Stimso Adid

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Egyptian, Born May 27, 1920 in Cairo. He comes in last, laughing, on fire, hysterically. A wasp: he receives a bundle of napkins.


Stimso Adid's father Ali was an Egyptian who had voyaged to India and became a soldier in the Royal Army. By feats of strength, Ali rose to the rank of Staff Sergeant Major, 1st Class. There he met and fell in love with Miss Veronica Stimson, the pretty young daughter of a spice merchant who had taken up residence in New Delhi. Though Barnabas Stimson didn't object to his daughter's marriage to a Muslim, others were less forgiving. The elder Adid was transferred to a diplomatic post in his native Cairo. After the War he retired and became a guide and outfitter for English archeologists working in Egypt and North Africa. His son was born in 1920 and he and his wife chose to honor their open-minded father by naming him Stimson. Their Egyptian doctor, however, made an error on the paperwork and thus, the name Stimso entered the world. In 1922 a sister, Fatima, was born.

Tremulous Youth

Young Stimso was one of those young lads caught between worlds, never quite fitting in with the Muslim population and rejected by the snobbery of the English. He wasn't entirely unhappy though. His mother bequeathed to the lad a love of art and literature. An unusual woman for the time, she exposed him to the avant-garde currents of European literature, painting and cinema. His father introduced him to Sufism, the Arabian Nights and military history.

When England entered the Second World War, young Stimso did not hesitate to join. He wasn't a great lover of England, but he was looking for adventure, so in 1939 he joined the Royal Marines. That same year a training accident damaged his hearing and his right leg enough to get him a medical discharge. He then obtained a visa and travelled to the United States to follow a course in anthropology at NYU.

A Curious Visitor

Adid took a room at a boarding house at 27, 27th Ave., where he whiled away his time studying lazily and smoking hashish with a small circle of Tunisian friends. One day in the Spring of 1940 he received a curious visitor. A distinguished-looking young WASP about his age appeared at his door bearing a letter from his mother. The man was Stimes Addisson. He had received the letter by mistake, for he lived at 27, 27th St. The coincidence was startling and they got to talking.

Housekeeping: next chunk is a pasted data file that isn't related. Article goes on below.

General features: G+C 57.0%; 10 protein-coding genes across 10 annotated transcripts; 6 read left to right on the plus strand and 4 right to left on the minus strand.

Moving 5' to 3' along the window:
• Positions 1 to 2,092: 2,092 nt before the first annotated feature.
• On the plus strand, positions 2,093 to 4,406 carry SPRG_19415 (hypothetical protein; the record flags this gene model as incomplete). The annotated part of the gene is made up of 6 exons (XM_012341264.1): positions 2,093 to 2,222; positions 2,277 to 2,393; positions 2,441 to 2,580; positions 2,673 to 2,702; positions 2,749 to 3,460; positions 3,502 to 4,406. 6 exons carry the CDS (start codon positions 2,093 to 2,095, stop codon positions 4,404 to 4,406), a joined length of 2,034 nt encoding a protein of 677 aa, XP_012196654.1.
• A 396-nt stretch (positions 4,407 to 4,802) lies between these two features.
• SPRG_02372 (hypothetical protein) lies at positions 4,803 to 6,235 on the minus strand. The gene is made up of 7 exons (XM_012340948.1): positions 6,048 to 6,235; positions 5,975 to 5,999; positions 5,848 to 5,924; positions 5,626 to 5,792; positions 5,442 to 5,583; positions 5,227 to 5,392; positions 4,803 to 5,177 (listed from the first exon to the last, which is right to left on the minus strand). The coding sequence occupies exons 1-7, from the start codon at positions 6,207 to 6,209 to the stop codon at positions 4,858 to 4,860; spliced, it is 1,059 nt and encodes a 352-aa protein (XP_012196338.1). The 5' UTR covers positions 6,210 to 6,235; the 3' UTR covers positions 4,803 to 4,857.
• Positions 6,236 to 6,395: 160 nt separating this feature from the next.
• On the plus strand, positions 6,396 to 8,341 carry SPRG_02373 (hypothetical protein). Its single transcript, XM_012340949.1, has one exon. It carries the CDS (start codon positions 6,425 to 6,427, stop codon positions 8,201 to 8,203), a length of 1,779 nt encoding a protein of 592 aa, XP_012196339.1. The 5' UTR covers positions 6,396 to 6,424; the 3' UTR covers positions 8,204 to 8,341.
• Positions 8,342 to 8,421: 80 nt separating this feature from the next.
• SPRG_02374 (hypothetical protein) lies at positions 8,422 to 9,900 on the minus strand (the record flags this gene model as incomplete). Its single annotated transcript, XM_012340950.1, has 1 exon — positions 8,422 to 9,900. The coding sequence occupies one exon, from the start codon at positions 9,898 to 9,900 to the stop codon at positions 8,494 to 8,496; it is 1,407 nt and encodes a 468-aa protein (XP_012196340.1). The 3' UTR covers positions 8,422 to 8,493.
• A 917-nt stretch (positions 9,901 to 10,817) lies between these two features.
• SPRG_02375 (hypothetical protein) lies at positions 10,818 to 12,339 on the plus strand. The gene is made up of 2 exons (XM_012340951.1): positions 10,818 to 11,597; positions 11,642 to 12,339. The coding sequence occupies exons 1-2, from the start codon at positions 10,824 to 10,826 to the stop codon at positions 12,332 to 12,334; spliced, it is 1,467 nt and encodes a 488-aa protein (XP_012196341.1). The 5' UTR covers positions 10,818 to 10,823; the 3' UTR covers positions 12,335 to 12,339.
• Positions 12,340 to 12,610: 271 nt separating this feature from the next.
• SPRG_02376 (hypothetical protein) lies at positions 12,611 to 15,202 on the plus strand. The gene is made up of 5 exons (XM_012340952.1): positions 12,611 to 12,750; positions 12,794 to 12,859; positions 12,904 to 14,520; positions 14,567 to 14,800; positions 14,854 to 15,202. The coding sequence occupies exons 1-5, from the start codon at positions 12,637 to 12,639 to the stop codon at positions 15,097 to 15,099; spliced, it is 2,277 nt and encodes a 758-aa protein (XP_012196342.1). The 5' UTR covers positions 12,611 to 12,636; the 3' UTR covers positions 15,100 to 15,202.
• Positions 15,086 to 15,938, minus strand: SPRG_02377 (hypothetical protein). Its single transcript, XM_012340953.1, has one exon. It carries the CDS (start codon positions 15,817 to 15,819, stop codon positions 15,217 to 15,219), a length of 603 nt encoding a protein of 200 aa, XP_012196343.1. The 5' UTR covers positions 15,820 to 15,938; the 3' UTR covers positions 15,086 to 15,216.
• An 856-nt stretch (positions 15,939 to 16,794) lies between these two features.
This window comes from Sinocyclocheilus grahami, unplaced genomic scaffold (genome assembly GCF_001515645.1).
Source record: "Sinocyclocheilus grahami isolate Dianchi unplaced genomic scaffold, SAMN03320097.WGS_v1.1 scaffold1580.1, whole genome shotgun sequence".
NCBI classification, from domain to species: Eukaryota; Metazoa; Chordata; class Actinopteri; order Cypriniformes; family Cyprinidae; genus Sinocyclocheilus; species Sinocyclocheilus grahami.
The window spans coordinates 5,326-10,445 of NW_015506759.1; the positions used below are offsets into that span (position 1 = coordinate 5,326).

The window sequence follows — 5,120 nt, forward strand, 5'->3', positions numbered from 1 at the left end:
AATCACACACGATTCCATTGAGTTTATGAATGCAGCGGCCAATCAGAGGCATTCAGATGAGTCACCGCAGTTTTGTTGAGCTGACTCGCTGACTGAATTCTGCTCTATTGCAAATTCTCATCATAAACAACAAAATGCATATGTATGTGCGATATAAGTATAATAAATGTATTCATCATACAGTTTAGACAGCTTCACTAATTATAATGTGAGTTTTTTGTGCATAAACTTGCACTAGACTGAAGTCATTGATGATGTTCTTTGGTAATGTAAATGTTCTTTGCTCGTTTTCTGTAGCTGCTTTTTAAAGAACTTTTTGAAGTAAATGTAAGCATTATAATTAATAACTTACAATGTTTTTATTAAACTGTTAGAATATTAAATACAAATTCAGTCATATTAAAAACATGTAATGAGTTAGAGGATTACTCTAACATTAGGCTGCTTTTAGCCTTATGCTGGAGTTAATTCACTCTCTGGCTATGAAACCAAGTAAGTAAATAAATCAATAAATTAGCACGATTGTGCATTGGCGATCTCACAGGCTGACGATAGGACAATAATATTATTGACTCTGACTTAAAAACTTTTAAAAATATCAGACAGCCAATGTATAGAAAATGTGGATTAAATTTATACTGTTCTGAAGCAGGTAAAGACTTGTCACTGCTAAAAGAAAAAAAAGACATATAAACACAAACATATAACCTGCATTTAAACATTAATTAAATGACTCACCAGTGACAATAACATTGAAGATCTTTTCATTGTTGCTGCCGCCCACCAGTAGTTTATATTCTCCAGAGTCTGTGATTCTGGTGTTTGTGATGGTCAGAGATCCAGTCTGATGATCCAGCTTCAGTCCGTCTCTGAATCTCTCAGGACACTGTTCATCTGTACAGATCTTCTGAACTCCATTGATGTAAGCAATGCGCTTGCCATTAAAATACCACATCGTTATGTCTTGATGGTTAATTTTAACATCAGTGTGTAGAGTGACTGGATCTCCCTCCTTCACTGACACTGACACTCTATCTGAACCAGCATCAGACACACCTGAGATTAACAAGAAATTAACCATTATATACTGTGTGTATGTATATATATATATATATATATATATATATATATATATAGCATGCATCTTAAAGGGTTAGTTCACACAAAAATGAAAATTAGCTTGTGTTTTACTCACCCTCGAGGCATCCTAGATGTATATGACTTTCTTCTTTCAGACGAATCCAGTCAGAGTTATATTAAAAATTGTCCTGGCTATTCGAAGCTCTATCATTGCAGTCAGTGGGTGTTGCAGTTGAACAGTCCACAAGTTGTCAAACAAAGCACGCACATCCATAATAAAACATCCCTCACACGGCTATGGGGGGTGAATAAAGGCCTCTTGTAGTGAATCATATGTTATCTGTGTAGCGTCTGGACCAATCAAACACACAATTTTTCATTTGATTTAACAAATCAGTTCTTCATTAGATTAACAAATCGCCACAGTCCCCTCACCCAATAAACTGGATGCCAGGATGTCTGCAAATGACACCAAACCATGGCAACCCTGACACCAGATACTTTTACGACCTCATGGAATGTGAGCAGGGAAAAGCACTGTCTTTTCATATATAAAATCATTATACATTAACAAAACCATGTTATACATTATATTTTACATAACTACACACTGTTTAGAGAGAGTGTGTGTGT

Guitar Solo

The pair hit it off immediately. Addisson was also a student at the NYU, and the pair found that they had many other affinities and interests in common. Not long after their acquaintance the two became an almost inseparable pair, drinking late into the night discussing aesthetics, morality, philosophy and a shared love of fine pants. By 1941 this had begun to coalesce into the ideas they came to call Accidental Associationalism, or AA.

The AA was informal from the get-go, even after they had launched the "movement" in the Summer of 1942 with the journal Reticent 27. By this time the group included William Flintrock, Jonathan Trenchwheat, Wilhemina Forkes and Jorge Suarez. Science fiction writer Alfred Bester is believed to have taken part in some of their early sessions.

For some reason they attracted the animosity of almost every group in the city. Villified by "respectable" people and the bohemian communities alike, the young AA partisans faced difficult times. They were honored when a John P. Merriweather formed the League of Gnomes in response to their activites. For some reason he heaped the lion's share of his vitriole upon Adid, or as Merriweather put it, "That half-mad Kaffir!"

A New Era

The group was especially united at this point. By the end of ten years however, infighting, especially among the next generation of AA membership, had thoroughly broken the circle. The splits and schisms reached a crucial point by 1965. This was the date of the ridiculous 3rd AA International Conference at which delegates, citing unreconcilable differences, decided to officially split the movment into Associationalism and Accidentalism. Adid was not even present, but the Accidentalist faction claimed him as their patron saint and most obnoxiously insulted Addisson.

After the debacle in 1965, Adid withdrew from public involvement in the movement. Although publicly he and Addisson were thought to be estranged and bitter, they were still fast friends. They both despised and revelled in the factionalist excess of their proteg├ęs and went to great pains to downplay and inflame the conflict, whichever seemed more necessary at the time.


From 1970 until 1980, Adid was often on the road lecturing on various arcane subjects germane to anthropology, art history, drugs, Sufism (, Guvernor Morris and of course the AA. During the period he went to Argentina, Chile, Bolivia, Brazil, Mexico, France, Italy, Morocco, Tunisia, Egypt, Germany, India, and Japan, where he finally realized his dream of releasing his own line of men's pants.

In 1990 he "retired" to his ranch near Waco, Texas, where he still lives with his third wife. Addisson was a welcome visitor until his death.

Known Works

The Book of A Deed, novel

The Oral God

Original series Reticent 27, Co-Founder/Editor

The World in A Cup, or Some Such Thing

As a youth, Adid was known to wear pith helmets.
As a youth, Adid was known to wear pith helmets.


Adid felt differently about subjects in direct accordance to his whims.